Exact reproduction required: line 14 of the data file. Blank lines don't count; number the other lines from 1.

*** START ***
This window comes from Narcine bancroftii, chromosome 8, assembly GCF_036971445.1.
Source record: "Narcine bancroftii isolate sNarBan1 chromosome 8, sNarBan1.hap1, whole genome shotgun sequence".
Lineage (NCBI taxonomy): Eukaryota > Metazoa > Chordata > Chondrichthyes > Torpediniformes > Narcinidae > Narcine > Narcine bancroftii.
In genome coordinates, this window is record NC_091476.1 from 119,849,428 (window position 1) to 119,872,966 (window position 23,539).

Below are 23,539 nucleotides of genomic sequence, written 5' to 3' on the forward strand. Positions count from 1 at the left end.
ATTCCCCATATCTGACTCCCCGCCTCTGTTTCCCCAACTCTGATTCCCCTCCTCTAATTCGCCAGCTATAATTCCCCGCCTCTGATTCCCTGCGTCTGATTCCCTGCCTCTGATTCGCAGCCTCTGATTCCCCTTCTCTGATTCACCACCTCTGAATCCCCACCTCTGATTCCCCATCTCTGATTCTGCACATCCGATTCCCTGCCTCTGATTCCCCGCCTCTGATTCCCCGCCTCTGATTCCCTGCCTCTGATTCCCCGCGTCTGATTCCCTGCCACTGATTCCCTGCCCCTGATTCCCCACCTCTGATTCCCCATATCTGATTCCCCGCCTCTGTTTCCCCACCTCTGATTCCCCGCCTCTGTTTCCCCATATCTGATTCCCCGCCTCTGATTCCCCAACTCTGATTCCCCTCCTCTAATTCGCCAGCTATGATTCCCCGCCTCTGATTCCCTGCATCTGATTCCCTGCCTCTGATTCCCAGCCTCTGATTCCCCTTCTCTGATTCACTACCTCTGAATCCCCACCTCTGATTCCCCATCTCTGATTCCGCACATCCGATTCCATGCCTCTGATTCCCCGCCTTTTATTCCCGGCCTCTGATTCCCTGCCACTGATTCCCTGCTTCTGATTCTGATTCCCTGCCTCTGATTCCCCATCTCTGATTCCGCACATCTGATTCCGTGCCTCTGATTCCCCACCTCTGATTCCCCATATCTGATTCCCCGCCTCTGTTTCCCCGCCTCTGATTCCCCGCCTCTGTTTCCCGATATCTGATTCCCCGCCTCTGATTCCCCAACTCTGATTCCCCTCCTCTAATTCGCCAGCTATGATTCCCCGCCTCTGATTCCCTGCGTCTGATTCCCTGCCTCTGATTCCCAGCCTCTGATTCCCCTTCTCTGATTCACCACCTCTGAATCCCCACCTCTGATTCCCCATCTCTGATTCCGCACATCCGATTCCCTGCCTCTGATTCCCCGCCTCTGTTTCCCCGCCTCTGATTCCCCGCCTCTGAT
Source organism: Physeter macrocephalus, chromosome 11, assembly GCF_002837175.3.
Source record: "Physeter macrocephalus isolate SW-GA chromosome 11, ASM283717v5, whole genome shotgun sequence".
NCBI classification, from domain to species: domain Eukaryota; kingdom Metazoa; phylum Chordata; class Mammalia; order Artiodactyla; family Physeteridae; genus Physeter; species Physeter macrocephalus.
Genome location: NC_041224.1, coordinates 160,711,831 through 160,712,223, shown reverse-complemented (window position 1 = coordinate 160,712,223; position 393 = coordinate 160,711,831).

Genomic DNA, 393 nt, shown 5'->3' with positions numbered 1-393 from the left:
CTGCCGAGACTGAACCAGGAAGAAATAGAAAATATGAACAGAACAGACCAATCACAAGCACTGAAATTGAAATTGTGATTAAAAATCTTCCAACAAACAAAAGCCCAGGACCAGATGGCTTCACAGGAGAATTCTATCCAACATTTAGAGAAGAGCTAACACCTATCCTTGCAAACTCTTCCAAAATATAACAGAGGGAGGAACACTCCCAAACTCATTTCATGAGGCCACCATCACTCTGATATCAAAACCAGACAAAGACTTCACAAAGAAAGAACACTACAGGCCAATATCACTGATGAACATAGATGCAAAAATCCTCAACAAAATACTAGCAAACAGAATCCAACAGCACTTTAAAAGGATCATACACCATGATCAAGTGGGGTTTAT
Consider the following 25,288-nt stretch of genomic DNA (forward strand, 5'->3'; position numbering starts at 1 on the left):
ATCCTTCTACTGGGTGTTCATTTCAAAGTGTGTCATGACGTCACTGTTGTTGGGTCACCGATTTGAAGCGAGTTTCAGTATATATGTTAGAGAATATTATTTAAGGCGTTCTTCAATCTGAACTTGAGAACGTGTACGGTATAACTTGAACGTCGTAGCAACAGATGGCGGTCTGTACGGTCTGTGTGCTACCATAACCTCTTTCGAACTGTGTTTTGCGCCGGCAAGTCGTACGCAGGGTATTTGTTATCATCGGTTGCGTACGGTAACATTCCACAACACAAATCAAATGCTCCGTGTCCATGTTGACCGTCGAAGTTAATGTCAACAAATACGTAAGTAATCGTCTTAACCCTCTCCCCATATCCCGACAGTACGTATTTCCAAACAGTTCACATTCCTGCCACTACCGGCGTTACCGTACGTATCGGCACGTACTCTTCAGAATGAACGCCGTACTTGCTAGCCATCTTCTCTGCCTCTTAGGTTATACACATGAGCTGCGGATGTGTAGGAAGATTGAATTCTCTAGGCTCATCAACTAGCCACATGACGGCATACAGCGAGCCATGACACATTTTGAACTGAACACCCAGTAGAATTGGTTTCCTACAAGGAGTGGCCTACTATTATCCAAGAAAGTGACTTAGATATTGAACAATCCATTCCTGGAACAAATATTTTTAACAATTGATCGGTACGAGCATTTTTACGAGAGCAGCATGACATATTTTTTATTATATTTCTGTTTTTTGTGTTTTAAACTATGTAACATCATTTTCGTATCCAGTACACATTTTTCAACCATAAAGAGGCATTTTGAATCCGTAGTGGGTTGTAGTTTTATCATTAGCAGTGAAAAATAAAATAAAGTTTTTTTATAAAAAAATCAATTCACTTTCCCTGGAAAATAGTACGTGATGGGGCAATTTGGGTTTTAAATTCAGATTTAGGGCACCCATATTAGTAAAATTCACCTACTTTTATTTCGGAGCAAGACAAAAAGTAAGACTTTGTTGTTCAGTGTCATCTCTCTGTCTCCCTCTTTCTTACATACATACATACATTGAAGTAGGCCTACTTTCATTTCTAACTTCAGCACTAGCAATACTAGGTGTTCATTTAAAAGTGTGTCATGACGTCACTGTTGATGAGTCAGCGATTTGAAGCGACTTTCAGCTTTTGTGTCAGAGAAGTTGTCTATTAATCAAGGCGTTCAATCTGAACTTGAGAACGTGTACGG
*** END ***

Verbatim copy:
ATCCTTCTACTGGGTGTTCATTTCAAAGTGTGTCATGACGTCACTGTTGTTGGGTCACCGATTTGAAGCGAGTTTCAGTATATATGTTAGAGAATATTATTTAAGGCGTTCTTCAATCTGAACTTGAGAACGTGTACGGTATAACTTGAACGTCGTAGCAACAGATGGCGGTCTGTACGGTCTGTGTGCTACCATAACCTCTTTCGAACTGTGTTTTGCGCCGGCAAGTCGTACGCAGGGTATTTGTTATCATCGGTTGCGTACGGTAACATTCCACAACACAAATCAAATGCTCCGTGTCCATGTTGACCGTCGAAGTTAATGTCAACAAATACGTAAGTAATCGTCTTAACCCTCTCCCCATATCCCGACAGTACGTATTTCCAAACAGTTCACATTCCTGCCACTACCGGCGTTACCGTACGTATCGGCACGTACTCTTCAGAATGAACGCCGTACTTGCTAGCCATCTTCTCTGCCTCTTAGGTTATACACATGAGCTGCGGATGTGTAGGAAGATTGAATTCTCTAGGCTCATCAACTAGCCACATGACGGCATACAGCGAGCCATGACACATTTTGAACTGAACACCCAGTAGAATTGGTTTCCTACAAGGAGTGGCCTACTATTATCCAAGAAAGTGACTTAGATATTGAACAATCCATTCCTGGAACAAATATTTTTAACAATTGATCGGTACGAGCATTTTTACGAGAGCAGCATGACATATTTTTTATTATATTTCTGTTTTTTGTGTTTTAAACTATGTAACATCATTTTCGTATCCAGTACACATTTTTCAACCATAAAGAGGCATTTTGAATCCGTAGTGGGTTGTAGTTTTATCATTAGCAGTGAAAAATAAAATAAAGTTTTTTTATAAAAAAATCAATTCACTTTCCCTGGAAAATAGTACGTGATGGGGCAATTTGGGTTTTAAATTCAGATTTAGGGCACCCATATTAGTAAAATTCACCTACTTTTATTTCGGAGCAAGACAAAAAGTAAGACTTTGTTGTTCAGTGTCATCTCTCTGTCTCCCTCTTTCTTACATACATACATACATTGAAGTAGGCCTACTTTCATTTCTAACTTCAGCACTAGCAATACTAGGTGTTCATTTAAAAGTGTGTCATGACGTCACTGTTGATGAGTCAGCGATTTGAAGCGACTTTCAGCTTTTGTGTCAGAGAAGTTGTCTATTAATCAAGGCGTTCAATCTGAACTTGAGAACGTGTACGG